Latest rise in urban rents shows economy on the move
Another year of double-digit rent increases - that is the summary of 2017 in a few words. The figures in the latest Daft.ie Rental report show that, on average, listed rents increased by 10.4pc during 2017. This compares with an increase of 13.5pc in 2016, 9pc in 2015 and 10.7pc in 2014.
In Dublin, the streak is longer: rents have increased by 10pc or more every year since 2013, with the exception of 2015, when rents increased by 8.2pc. This means that rents in the capital have increased by an average of 81pc from their lowest point. That low was in late 2010, meaning that Dublin rents have risen, in year-on-year terms, for 26 consecutive quarters. This is twice as long as the previous market upswing, which lasted from early 2005 to mid-2008. It's also twice as long as the downturn, which lasted the following four years.
The focus on Dublin is sometimes questioned but, at least in the rental market, is merited. Outside Dublin, rents have increased by 52pc on average, well below the increase seen in the capital. And this figure itself is dragged up by areas within the functional Dublin economy: Meath and Louth, for example, have seen rents rise by 81pc and 78pc respectively since bottoming out. Cork, Galway and Limerick have also seen significantly larger rent increases than the ex-Dublin average, with increases of slightly more than 65pc in each case.
These changes highlight the structural shifts at work in the economy. In particular, Ireland is converging with its economic peers in Europe and elsewhere, shifting away from agriculture (and manufacturing) and into services. A shift into services means a shift into cities, and this is what is putting pressure on the housing market, especially in urban areas.
When it comes to living in urban or rural areas, Ireland is not different, just late. Currently, two-thirds of its population lives in cities - compared to an average among our OECD peers of 80pc. But this fraction has been creeping up over the last half-century and, given density is needed to make the services we enjoy viable, this pressure is not going to go away any time soon.
In the context of Ireland's forthcoming National Planning Framework - dubbed 'Ireland 2040' - this is central. If Ireland's population were to grow by 1pc a year between now and 2040, roughly the rate it has grown over the last few decades, its population would be six million by then. And if 80pc of our population live in the cities in 2040, this means they will house 4.8 million people, up from 3.1 million currently.
The other 1.2 million people in 2040 will live in rural areas. Currently, though, there are 1.7 million people living in rural areas. So, our baseline scenario as a country is that, over the coming generation, urban areas will grow by something like 2pc a year, while rural areas will see their populations shrink by 1.5pc a year.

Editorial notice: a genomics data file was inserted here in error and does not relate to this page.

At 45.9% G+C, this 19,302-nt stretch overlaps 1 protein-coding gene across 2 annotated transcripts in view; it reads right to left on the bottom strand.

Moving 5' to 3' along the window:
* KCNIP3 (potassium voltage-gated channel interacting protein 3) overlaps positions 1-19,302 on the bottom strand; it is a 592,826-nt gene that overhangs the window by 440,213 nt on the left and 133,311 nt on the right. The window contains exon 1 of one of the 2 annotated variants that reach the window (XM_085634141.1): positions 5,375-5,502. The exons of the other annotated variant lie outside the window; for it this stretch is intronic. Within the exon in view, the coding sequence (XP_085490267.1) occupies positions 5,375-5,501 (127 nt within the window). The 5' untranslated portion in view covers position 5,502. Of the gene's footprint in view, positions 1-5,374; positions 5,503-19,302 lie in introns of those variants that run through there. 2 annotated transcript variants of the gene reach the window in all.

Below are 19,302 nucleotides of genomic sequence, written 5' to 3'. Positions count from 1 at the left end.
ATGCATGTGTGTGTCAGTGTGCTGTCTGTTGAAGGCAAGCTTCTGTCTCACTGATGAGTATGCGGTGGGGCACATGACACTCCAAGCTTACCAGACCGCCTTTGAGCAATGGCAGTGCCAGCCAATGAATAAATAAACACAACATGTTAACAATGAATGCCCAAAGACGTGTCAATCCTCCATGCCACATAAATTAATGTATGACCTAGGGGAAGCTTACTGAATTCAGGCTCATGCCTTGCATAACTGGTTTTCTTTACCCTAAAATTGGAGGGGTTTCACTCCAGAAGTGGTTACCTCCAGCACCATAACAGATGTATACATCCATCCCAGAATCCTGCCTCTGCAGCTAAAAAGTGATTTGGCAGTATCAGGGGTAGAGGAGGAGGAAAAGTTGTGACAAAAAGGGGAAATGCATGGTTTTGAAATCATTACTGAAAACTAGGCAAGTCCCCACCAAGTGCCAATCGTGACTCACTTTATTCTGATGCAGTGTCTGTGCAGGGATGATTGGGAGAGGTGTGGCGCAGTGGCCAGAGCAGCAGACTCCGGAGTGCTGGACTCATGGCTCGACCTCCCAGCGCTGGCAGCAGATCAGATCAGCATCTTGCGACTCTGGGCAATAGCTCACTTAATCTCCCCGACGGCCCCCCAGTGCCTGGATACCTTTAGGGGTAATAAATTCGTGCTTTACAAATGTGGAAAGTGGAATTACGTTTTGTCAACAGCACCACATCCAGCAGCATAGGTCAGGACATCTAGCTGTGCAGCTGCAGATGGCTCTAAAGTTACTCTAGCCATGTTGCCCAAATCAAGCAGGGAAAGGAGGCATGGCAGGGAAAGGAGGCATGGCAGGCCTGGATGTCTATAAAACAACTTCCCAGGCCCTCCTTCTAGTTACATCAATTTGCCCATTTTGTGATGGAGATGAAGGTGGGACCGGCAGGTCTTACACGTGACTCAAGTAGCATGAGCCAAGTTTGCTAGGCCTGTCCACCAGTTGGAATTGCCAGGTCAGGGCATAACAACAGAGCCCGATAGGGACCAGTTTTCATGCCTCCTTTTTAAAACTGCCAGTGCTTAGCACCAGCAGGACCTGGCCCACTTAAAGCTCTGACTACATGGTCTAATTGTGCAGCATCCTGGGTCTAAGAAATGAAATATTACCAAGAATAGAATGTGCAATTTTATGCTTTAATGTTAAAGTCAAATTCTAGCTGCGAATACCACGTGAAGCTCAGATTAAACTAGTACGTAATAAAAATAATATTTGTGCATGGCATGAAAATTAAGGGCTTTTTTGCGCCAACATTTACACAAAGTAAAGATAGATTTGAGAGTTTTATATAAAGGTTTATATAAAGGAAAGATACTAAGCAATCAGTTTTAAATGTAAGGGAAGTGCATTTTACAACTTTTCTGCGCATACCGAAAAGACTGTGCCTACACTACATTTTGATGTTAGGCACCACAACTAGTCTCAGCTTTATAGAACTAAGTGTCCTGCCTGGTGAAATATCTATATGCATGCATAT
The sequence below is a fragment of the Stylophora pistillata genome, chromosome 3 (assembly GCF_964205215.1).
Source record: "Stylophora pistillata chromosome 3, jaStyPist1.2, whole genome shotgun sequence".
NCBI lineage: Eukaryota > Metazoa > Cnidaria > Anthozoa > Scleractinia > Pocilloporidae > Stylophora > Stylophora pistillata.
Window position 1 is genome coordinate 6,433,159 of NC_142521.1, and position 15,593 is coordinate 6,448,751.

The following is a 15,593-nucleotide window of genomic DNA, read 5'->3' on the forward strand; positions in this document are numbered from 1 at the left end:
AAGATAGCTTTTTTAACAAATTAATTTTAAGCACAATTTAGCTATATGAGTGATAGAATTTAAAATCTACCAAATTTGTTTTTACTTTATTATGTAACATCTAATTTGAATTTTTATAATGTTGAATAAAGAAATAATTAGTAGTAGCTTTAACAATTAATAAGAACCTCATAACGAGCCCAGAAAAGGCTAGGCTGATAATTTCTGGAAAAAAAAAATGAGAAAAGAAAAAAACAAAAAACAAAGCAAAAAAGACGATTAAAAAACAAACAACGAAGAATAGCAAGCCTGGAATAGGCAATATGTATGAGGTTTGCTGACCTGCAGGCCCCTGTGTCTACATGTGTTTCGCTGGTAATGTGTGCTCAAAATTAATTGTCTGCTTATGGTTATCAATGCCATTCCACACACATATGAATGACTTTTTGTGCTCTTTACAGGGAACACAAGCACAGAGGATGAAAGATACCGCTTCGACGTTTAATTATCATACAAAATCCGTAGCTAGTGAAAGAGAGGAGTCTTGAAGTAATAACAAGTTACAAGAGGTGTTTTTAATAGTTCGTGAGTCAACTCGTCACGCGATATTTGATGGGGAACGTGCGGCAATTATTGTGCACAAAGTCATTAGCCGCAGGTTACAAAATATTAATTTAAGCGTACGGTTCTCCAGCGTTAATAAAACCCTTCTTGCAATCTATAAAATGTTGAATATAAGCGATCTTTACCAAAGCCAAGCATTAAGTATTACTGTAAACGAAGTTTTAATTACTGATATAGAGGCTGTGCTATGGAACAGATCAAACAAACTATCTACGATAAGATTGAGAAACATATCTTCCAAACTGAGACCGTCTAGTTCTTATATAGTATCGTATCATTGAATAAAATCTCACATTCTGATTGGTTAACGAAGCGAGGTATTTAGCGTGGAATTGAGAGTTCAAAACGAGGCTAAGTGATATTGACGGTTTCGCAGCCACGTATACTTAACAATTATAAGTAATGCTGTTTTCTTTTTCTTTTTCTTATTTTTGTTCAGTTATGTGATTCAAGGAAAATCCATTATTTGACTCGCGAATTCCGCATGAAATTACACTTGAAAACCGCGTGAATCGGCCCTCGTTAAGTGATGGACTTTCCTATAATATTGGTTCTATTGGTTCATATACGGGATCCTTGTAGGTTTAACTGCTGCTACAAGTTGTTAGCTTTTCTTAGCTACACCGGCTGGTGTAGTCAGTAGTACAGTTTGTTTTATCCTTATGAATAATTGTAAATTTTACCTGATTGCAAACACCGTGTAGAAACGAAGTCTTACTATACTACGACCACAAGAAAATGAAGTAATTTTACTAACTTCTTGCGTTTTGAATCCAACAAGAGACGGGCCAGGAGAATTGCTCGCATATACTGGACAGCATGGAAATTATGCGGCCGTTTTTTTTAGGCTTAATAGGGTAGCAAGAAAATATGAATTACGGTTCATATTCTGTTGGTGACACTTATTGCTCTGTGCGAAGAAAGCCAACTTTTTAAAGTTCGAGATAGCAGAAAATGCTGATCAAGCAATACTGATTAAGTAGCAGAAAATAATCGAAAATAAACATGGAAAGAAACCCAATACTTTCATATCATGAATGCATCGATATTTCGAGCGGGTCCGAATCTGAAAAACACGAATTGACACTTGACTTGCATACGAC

One typical reaction to this is that there must be some way for policymakers to stem the flow into cities. It is not obvious that this is desirable, though: if we want our young citizens to be well-educated, then they will need to be able to use those skills - and this means clustering, in other words, cities.
Perhaps more open to policymakers is the relative importance of Dublin compared to Ireland's four other cities. Dublin can appear at first glance to be somewhat out-sized relative to the country's other cities, although once you factor in Belfast and Derry, Ireland looks very similar to most other countries in terms of the how the bigger cities compare to the smaller ones.
In fact, somewhat paradoxically, the best hope for rural Ireland lies in the success of the cities. The bigger Dublin and Ireland's other cities grow, the bigger the population that can be sustained in rural areas. Or to put it another way, if rural Ireland appears consigned to 20pc of the total, then it is in the interest of rural Ireland for the total to be as large as possible.
In the scenario for 2040 above, an average growth rate of 1pc in the population was assumed. This led to a fall in the total rural population of almost half a million (or 30pc). If Ireland were able to grow its population by 2pc a year - an admittedly very tall order - this would mean its population in 2040 would be close to 7.5 million. In that case, a 20pc rural share would mean a fall of just 200,000 in the numbers living in rural areas.
However, if Ireland were to grow by just 0.5pc a year over the coming generation, the rural shrinkage would be even faster. This slower growth rate - more in line with how fast other high-income countries are growing - would mean a population of just 5.4 million in 2040. In this case, rural Ireland would shrink by 600,000 people in the same time.
There is one other way: sprawl. This is the model we have effectively adopted over the last 20 years. Even as our labour market concentrates, we spread our housing further and further out around the country. In principle, we could continue to do this over coming decades. But this kind of development comes with costs, in terms of time, family life and the environment, that hopefully we can agree is not an option.
Ronan Lyons is assistant professor of economics at Trinity College, Dublin, and author of the Daft.ie reports.